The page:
Capital Market Union and residential capitalism in Europe: Rescaling the housing-centred model of financialization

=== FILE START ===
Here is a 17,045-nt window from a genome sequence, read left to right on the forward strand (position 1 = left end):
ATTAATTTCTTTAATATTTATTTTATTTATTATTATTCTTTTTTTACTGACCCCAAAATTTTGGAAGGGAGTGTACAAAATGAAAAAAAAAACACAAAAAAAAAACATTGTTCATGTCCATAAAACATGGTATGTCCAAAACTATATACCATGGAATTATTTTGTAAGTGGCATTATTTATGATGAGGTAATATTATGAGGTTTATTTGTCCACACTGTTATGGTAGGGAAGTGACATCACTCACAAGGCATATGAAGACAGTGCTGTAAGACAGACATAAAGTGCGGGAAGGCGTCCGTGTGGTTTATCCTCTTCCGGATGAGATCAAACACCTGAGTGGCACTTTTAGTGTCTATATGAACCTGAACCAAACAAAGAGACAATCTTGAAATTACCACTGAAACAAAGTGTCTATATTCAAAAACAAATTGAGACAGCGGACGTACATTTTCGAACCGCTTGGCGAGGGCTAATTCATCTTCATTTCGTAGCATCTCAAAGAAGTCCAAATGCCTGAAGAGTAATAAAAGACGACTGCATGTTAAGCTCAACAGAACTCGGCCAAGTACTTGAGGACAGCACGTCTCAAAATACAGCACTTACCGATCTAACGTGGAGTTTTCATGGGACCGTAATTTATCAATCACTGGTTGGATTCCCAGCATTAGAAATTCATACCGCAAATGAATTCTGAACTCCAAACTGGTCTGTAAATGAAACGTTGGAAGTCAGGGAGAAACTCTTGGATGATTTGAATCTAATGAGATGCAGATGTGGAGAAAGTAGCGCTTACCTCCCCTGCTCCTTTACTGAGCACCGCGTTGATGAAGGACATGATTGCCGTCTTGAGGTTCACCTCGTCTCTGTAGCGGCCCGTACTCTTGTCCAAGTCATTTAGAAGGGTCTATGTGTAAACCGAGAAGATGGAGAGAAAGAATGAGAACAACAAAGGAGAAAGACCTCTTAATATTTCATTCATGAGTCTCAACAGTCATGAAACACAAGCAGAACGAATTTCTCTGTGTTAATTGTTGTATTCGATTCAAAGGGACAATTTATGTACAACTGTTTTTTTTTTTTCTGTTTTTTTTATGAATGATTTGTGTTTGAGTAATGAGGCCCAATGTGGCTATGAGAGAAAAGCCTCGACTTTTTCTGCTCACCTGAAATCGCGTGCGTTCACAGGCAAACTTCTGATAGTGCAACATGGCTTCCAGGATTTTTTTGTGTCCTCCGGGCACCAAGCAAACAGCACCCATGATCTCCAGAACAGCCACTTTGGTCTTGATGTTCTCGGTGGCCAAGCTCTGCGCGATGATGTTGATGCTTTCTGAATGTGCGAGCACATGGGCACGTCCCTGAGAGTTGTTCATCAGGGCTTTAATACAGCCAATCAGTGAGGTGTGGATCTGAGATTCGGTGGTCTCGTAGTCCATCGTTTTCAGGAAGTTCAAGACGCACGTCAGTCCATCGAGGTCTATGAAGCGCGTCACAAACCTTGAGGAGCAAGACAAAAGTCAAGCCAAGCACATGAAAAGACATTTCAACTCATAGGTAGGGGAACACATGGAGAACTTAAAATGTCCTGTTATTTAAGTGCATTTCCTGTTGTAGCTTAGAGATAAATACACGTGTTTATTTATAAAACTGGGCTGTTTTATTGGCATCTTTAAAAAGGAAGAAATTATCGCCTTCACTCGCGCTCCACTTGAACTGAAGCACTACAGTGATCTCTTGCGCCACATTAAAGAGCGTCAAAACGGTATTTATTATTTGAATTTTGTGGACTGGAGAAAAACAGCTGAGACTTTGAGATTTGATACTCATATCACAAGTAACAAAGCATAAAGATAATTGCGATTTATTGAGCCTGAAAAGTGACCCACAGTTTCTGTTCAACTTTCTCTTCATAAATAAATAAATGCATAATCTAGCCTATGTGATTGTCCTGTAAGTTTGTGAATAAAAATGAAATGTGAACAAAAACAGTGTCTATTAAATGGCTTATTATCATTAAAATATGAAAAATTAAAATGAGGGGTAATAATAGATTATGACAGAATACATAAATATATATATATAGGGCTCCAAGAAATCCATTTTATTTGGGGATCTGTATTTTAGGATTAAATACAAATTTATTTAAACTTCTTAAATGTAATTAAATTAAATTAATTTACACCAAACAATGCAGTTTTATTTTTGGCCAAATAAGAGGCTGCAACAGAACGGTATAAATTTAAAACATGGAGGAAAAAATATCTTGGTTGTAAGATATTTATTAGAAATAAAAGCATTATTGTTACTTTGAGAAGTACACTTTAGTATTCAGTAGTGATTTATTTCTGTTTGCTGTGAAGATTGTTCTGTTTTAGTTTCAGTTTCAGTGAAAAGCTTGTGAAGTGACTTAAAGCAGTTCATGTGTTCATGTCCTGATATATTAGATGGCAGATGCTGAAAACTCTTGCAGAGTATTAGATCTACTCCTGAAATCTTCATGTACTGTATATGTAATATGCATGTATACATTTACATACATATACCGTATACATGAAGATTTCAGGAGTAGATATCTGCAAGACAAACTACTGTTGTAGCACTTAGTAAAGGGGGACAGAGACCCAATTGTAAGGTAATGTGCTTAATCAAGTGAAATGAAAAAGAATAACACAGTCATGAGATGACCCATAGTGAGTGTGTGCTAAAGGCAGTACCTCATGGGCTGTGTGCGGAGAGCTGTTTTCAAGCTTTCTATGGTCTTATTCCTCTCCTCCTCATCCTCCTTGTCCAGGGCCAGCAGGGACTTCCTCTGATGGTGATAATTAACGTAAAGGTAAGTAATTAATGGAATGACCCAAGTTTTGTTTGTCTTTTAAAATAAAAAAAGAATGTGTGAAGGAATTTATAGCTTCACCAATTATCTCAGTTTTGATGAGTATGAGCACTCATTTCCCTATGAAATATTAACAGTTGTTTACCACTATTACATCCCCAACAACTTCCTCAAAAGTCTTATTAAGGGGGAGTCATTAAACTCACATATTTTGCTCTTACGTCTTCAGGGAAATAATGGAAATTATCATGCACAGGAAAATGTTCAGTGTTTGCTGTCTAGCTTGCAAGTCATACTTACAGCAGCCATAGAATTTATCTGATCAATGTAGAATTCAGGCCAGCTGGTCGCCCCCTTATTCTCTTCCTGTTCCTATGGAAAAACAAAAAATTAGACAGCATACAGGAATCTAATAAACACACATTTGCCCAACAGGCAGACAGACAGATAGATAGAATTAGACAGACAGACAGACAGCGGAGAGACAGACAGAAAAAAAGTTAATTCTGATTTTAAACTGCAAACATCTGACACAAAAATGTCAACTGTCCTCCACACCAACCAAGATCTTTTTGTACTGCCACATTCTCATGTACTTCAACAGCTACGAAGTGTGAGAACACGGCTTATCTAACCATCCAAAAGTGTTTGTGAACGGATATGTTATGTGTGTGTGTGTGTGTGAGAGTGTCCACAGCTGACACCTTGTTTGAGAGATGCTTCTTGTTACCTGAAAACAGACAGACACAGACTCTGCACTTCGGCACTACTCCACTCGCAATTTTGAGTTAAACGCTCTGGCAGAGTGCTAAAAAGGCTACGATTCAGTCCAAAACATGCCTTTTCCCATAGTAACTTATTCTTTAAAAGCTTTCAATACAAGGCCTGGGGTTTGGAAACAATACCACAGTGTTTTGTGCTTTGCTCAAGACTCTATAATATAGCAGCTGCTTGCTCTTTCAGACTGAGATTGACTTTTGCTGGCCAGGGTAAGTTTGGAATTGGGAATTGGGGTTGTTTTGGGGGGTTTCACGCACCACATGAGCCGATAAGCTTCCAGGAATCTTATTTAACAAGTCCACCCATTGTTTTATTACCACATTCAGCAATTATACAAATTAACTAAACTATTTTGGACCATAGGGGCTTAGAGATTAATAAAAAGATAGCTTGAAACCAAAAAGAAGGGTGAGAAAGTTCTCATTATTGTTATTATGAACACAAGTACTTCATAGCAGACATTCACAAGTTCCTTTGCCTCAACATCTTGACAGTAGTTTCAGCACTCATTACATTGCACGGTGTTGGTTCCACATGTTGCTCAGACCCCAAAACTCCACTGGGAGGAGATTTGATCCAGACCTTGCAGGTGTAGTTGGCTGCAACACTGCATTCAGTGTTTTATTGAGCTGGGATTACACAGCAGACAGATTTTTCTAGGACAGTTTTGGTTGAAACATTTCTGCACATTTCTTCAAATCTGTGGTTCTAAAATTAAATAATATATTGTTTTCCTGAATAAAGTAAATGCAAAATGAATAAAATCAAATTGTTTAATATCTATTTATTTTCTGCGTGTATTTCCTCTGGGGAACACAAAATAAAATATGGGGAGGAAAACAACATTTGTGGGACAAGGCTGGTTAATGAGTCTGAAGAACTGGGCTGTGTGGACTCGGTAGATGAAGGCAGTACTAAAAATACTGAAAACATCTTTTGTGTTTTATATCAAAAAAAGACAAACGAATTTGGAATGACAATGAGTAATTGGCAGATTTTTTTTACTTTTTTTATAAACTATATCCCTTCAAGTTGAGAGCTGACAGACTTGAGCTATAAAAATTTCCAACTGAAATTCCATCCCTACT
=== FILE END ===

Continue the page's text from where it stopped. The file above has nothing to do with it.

This article examines the effects of implementing the proposals of the European Commission to institute a Capital Market Union (CMU) on the diverse landscape of residential capitalism in Europe. The CMU will bypass existing national institutional blockades that left core countries of the Eurozone, namely Germany, France and Italy, largely untouched by the housing-centred model of financialization that developed in countries like Spain, Ireland, the UK and the Netherlands. It is widely acknowledged that the rise in securitized mortgage debt contributed to the global financial crisis. As part of the CMU, the new European Commission is promoting mortgage securitization throughout the EU and thereby rescaling the political economy of housing finance that was hitherto rooted in national, institutional models. We argue that countries which ‘missed’ the previous housing boom will not be able to prevent future housing-centred financialization. CMU thus signifies a spatial expansion of the debt-led accumulation model.
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